Ch.9 - Bonding & Molecular StructureWorksheetSee all chapters
All Chapters
Ch.1 - Intro to General Chemistry
Ch.2 - Atoms & Elements
Ch.3 - Chemical Reactions
BONUS: Lab Techniques and Procedures
BONUS: Mathematical Operations and Functions
Ch.4 - Chemical Quantities & Aqueous Reactions
Ch.5 - Gases
Ch.6 - Thermochemistry
Ch.7 - Quantum Mechanics
Ch.8 - Periodic Properties of the Elements
Ch.9 - Bonding & Molecular Structure
Ch.10 - Molecular Shapes & Valence Bond Theory
Ch.11 - Liquids, Solids & Intermolecular Forces
Ch.12 - Solutions
Ch.13 - Chemical Kinetics
Ch.14 - Chemical Equilibrium
Ch.15 - Acid and Base Equilibrium
Ch.16 - Aqueous Equilibrium
Ch. 17 - Chemical Thermodynamics
Ch.18 - Electrochemistry
Ch.19 - Nuclear Chemistry
Ch.20 - Organic Chemistry
Ch.22 - Chemistry of the Nonmetals
Ch.23 - Transition Metals and Coordination Compounds
Sections
Chemical Bonds
Lattice Energy
Lattice Energy Application
Born Haber Cycle
Dipole Moment
Lewis Dot Structure
Octet Rule
Formal Charge
Resonance Structures
Additional Practice
Bond Energy

Solution: What is the enthalpy of sublimation for K, in kJ/mol?Given:Lattice energy of KCl = 699 kJ/molFirst ionization energy of K = 418.7 kJ/molElectron affinity of Cl = 349 kJ/molBond energy of Cl-Cl = 242.7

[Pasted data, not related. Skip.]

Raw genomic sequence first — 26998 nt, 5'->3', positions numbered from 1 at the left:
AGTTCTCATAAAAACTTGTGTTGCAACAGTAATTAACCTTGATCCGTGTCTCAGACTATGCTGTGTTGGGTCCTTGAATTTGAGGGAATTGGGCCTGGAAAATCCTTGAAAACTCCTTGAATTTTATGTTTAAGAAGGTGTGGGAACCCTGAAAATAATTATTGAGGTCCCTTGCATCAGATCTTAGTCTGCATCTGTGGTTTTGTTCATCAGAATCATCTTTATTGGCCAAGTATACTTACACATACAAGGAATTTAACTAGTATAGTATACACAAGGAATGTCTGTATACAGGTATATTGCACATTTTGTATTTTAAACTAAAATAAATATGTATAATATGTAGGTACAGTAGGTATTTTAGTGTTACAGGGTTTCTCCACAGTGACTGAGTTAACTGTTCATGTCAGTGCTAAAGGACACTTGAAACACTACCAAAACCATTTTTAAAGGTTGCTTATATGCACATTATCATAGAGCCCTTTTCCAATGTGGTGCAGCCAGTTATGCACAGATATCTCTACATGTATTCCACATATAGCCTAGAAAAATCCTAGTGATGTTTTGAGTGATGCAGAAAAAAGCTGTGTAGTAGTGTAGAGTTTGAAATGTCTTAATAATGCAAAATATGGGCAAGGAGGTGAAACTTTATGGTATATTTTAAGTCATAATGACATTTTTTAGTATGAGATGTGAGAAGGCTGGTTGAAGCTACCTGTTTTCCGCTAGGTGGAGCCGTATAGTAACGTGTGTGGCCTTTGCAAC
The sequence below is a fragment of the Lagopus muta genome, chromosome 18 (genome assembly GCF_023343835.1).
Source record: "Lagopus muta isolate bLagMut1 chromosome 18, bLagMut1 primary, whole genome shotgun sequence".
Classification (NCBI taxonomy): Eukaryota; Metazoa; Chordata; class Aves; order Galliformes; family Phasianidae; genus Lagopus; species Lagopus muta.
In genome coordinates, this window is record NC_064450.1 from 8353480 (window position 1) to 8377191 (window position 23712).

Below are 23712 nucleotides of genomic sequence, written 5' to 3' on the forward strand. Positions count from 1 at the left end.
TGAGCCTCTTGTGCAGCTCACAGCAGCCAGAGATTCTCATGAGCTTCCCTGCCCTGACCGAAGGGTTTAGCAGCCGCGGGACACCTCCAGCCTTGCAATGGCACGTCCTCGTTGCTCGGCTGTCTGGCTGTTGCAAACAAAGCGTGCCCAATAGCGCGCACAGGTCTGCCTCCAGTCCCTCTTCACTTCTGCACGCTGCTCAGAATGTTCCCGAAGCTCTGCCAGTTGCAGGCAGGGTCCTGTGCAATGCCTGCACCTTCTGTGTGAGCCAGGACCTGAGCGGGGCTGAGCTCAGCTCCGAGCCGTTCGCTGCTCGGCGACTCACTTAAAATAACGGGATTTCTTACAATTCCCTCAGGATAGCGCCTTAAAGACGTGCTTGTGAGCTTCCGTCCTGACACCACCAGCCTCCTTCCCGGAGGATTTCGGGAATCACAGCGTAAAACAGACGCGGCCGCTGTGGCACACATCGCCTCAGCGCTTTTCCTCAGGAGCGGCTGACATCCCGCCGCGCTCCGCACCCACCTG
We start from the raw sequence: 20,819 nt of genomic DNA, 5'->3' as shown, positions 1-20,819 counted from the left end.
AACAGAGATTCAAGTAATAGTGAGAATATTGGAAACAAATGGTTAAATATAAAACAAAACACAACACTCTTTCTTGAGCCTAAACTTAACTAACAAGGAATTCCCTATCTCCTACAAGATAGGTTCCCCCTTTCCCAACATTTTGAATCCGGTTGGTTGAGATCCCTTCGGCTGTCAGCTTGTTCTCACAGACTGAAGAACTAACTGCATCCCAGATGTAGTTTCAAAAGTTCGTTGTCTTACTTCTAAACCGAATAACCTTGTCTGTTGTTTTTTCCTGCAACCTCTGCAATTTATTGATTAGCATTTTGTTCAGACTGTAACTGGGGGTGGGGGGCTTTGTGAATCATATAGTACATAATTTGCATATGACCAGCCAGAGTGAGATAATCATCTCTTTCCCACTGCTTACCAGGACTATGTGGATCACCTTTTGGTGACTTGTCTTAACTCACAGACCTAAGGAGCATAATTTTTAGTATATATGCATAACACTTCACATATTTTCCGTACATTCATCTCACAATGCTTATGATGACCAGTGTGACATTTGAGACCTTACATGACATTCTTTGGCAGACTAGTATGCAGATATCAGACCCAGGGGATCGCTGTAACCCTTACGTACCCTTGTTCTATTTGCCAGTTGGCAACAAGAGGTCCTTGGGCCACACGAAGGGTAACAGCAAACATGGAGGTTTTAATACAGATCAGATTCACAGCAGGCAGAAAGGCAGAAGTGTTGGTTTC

Solution: What is the enthalpy of sublimation for K, in kJ/mol?Given:Lattice energy of KCl = 699 kJ/molFirst ionization energy of K = 418.7 kJ/molElectron affinity of Cl = 349 kJ/molBond energy of Cl-Cl = 242.7

Problem

What is the enthalpy of sublimation for K, in kJ/mol?

Given:

Lattice energy of KCl = 699 kJ/mol

First ionization energy of K = 418.7 kJ/mol

Electron affinity of Cl = 349 kJ/mol

Bond energy of Cl-Cl = 242.7 kJ/mol

Enthalpy of formation of KCl = -435.87 kJ/mol

Solution

We’re being asked to calculate the heat of sublimation of potassium (K), given the lattice energy of KCl. 


Recall that lattice energy is the energy required to combine two gaseous ions into a solid ionic compound:

Mx+(g) + Ny–(g)  MyNx(s)


To calculate for lattice energy, we need to do the Born-Haber cycle for KCl


We start with the corresponding formation equation for KCl:

K(s) + ½ Cl2(g)  KCl(s), ΔH˚f


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